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Adults With Dyslexia: Learning Styles

Adults With Dyslexia: Learning Styles
Learning should be structured and multisensory. This bypasses the organizational difficulties in the brain; integrating all learning pathways helps to ensure automatic memory.

Overlearning is vital-practice until automatic. Adults with dyslexia often have short-term memory difficulties.

Use a variety of ways to practice spelling. Let adults choose the ones that work the best for them.

Work on one problem at a time.

Be aware that adults with dyslexia often "overload." Tune into this.
Use right brain skills-imagination, patterns, color and visualization-to augment learning.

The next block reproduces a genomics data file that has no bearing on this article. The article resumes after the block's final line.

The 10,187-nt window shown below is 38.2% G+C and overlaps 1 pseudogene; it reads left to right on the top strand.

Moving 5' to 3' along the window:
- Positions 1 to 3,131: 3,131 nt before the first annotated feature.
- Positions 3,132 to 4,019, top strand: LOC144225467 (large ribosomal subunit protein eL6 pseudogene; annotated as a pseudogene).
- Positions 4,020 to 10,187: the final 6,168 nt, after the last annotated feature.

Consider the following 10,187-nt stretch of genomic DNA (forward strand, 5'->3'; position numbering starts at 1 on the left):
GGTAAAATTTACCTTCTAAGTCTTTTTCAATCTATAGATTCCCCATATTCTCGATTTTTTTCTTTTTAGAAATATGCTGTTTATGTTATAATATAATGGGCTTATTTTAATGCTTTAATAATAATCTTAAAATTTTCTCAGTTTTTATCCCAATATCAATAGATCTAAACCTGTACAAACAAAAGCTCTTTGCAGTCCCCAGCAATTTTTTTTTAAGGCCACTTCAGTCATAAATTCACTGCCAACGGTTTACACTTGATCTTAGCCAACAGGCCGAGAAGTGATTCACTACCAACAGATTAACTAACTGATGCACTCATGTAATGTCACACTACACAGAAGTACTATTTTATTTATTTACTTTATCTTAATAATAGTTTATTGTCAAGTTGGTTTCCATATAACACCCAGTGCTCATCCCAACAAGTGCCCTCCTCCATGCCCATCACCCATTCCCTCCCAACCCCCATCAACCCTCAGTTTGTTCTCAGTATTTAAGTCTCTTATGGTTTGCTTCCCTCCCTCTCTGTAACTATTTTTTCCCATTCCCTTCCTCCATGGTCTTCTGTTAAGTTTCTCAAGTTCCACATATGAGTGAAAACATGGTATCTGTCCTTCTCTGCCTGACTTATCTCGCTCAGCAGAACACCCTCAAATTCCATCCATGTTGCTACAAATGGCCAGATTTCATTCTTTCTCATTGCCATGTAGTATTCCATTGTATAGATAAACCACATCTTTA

New information needs to be given more than once, even if the adult appears to understand it.

Dyslexic adults often find it difficult to generalize.

Develop a holistic approach-another right brain strength. Adults with dyslexia like to know the whole and then are happy to tackle the part.

Work to the adult's strength-avoid reinforcing failure. Don't do dictation of words he or she can't spell.

Remind the dyslexic adult, if necessary, of a spelling strategy for as long as he or she needs you to.

Give time for the student to organize his or her thoughts.

Encourage the use of technology-spelling dictionaries, memory aids, etc.

Present learning materials in a variety of ways.

Adults who are dyslexic need to concentrate much more than other students because of their learning disability.

By recognizing and discussing the nature of their disability with them, we can enable adults with dyslexia to come to terms with their disability, put it in perspective and take control of their learning.

This information is from the Dyslexia 2000 Network and was compiled by Program Development Director Kathy Kuy.

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